- #1

tahayassen

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Their equations are identical. Is there any difference between the two?

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- Thread starter tahayassen
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In summary, the equations for SHM and stationary sinusoidal wave are not the same. The equation for SHM is x(t) = Acos(ωt+ϕ) while the equation for the stationary sinusoidal wave is y(x) = Acos(ωx+ϕ). The main difference is that the position in SHM is a function of time, while in a wave it is a function of x. The wave equation, used to describe wave motion, is a partial differential equation, while the equation for SHM is an ordinary differential equation. Additionally, while SHM applies to a single particle, wave motion involves an array of particles that are mechanically coupled. This explains why there are multiple formats for wave motion,

- #1

tahayassen

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Their equations are identical. Is there any difference between the two?

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- #2

Studiot

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No the equations are not the same.

Look again at the equations you posted in your thread about SHM and your notes.

There is something in the equation of a stationary wave that is not in the equation of SHM.

Can you see what it is, because this difference is what makes SHM different from wave motion?

- #3

tahayassen

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Equation of SHM: [itex]x(t)=Acos(ωt+ϕ)[/itex]

Equation of stationary sinusoidal wave: [itex]x(t)=Acos(ωt)[/itex]

They look almost the same to me. I think she forgot the ϕ in the stationary sinusoidal wave equation.

According to my textbook, the position of SHM is a function of time while the position of a stationary sinusoidal wave is a function of x, but it doesn't actually give me an equation for a stationary sinusoidal wave.

Correct (?) equation of stationary sinusoidal wave: [itex]y(x)=Acos(ωx+ϕ)[/itex]

- #4

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The wave equation, say for a string fixed between two points is given by

[tex]\frac{\partial^2}{\partial t^2}u(t,\vec{x})-c^2 \frac{\partial^2}{\partial x^2} u(t,\vec{x})=0,[/tex]

where [itex]u(t,\vec{x})[/itex] is the displacement of the string at position [itex]x[/itex] at time [itex]t[/itex].

Its plane-wave solution reads

[tex]u(t,\vec{x})=u_0 \cos(\omega t \pm k x) \quad \text{with} \quad \omega=c k.[/tex]

Here, [itex]\omega=2 \pi f[/itex] is the "angular frequency" ([itex]f[/itex] is the frequency) and [tex]k=2 \pi/\lambda[/tex] is the "wave number" ([itex]\lambda[/itex] is the wavelength). The upper sign describes a wave running to the left, the lower sign one running to the right.

For the string example, you must also fulfill boundary conditions, describing the fact that the points [itex]x=-L/2[/itex] and [itex]x=+L/2[/itex] are fixed:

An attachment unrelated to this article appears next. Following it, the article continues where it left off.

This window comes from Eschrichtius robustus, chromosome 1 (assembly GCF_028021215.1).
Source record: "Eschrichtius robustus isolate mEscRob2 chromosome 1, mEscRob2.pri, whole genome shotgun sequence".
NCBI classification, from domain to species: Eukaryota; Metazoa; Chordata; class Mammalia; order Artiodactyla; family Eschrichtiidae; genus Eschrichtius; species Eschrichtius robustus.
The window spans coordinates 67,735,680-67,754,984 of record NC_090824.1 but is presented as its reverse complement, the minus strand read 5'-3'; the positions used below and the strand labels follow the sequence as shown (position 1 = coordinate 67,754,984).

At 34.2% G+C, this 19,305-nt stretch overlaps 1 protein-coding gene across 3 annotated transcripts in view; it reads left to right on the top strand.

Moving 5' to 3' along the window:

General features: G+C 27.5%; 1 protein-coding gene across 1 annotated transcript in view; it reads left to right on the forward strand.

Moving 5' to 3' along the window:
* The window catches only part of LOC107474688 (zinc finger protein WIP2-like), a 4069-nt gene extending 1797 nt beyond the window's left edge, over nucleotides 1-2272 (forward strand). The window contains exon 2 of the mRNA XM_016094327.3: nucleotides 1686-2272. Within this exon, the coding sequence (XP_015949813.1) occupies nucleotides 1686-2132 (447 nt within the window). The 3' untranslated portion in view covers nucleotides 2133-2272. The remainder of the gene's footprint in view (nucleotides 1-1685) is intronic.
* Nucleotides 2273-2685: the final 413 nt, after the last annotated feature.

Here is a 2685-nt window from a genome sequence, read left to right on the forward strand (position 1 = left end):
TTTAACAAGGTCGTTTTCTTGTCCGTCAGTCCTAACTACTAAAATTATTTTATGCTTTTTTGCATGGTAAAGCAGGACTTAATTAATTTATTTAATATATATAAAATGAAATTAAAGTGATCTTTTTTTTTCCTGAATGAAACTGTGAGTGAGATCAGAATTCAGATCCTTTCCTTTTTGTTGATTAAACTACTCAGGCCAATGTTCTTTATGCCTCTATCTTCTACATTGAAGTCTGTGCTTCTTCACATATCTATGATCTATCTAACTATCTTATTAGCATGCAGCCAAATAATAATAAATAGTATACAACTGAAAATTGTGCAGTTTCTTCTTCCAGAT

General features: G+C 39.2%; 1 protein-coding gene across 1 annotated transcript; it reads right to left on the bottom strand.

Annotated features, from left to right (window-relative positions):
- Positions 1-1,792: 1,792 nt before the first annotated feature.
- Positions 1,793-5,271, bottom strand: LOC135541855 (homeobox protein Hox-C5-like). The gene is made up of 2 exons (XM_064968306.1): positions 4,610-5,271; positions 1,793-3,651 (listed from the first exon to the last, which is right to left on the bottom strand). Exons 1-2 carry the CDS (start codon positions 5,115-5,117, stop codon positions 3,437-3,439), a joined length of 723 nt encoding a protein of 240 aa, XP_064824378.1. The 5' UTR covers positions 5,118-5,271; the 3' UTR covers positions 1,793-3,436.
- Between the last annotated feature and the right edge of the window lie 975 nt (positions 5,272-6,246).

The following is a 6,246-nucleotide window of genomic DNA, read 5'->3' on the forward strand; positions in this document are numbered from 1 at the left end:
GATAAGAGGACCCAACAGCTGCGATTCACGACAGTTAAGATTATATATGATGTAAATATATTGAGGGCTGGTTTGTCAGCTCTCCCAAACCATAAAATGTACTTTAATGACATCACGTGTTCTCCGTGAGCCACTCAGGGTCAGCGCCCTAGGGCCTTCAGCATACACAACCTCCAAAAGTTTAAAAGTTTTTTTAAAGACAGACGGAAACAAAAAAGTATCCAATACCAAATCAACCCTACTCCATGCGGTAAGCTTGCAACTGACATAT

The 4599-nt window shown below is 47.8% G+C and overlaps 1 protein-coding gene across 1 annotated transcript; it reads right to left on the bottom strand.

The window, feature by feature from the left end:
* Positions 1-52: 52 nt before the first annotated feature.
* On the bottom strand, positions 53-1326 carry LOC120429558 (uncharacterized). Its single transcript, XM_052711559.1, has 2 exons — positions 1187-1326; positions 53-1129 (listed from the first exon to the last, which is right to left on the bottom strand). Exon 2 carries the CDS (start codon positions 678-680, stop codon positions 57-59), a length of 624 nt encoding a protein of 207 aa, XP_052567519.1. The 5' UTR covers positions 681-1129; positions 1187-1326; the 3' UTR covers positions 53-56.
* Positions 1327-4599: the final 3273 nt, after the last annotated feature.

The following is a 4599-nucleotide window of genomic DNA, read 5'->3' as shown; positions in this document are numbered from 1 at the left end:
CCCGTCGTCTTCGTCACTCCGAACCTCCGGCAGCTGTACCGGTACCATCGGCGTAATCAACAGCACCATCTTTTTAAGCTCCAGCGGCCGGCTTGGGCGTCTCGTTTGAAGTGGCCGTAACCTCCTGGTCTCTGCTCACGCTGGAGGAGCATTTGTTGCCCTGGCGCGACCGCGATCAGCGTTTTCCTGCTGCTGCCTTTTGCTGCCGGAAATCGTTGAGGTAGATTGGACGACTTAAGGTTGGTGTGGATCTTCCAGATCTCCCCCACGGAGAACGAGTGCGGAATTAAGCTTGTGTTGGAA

[tex]u(t,\pm L/2)=0.[/tex]

Here [itex]L[/itex] is the length of the string.

To find the alowed harmonic solutions you have to superimpose the left- and right-going solutions and determine the coefficients by fulfilling the boundary conditions:

[tex]u(t,x)=A \cos(\omega t-k x)+B \cos(\omega t + k x).[/tex]

To find the coefficients we use the addition theorems for cos:

[tex]u(t,x)=A [\cos(\omega t) \cos(k x)-\sin(\omega t) \sin(k x)] + B [\cos(\omega t) \cos(k x)+\sin(\omega t)\sin(k x)].[/tex]

This can be rearranged to

[tex]u(t,x)=(A+B) \cos(\omega t) \cos(k x) + (B-A) \sin(\omega t) \sin(k x).[/tex]

To fulfill the boundary conditions

[tex]u(t,\pm L/2)[/tex]

one must either have [itex]A=B[/itex] and [itex]k L/2=(2n+1) \pi/2[/itex] or [itex]A=-B[/itex] and [itex]k \lambda/2=n \pi[/itex], where [itex]n \in \mathbb{N}[/itex].

The ground wave is the one with the lowest allowd frequency, corresponding to the lowest allowed [itex]k[/itex], and that's the case 1, i.e., [itex]A=B[/itex] and [itex]n=0[/itex], i.e.,

[itex]k=\pi/L[/itex] and [itex]\omega= c \pi/L[/tex]. The other plane-wave solutions refer to the higher harmonics.

Any motion of the string can be described as a superposition of these socalled "normal modes". As you see from the fact that this same physics describes the sound of such different instruments, based on the motion of strings as a violine, a guitar, or a piano, making pretty different kinds of tones, the wave equation describes quite a large variety of motions of extended bodies (similar wave equations hold for any kind of sound or water waves and many other waves like those of the electromagnetic field, including light).

Compared to this plethora of phenomena the simple harmonic oscillator is quite unexciting. It just describes the motion of a single point-like body attached to a spring or (approximately) a pendulum in the Earth's gravitational field and the like. It simply oscillates with the one frequency and doesn't do much more than just going back and forth ;-).

The mathematical difference is that the wave equation is a partial differential equation and the simple harmonic oscillator is described by an ordinary differential equation.

- #5

Studiot

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I think this material will take a couple or three posts to get through, but there are some underlying ideas that you will be able to take forward to many areas of maths and physics, so it is worth the effort.

First take these ideas through the discussion with you. We can strengthen it later.

SHM is a form of motion that applies to a single particle. It does not propagate in space, although the particle itself moves through a fixed path. Since only one particle is involved there is one single format for SHM. An example is a plumb bob (pendulum) swinging back and forth. The particle is often called an oscillator or a vibrator and the motion an oscillation or a vibration.

A wave is a form of motion that is undergone by an array of particles that are mechanically coupled so that the motion passes from one particle to the next continuously. We call this array the medium of propagation. Since there are many particles involved there is more than one format to wave motion. Examples are the waves on the surface of the sea and the vibrations of the string of a guitar.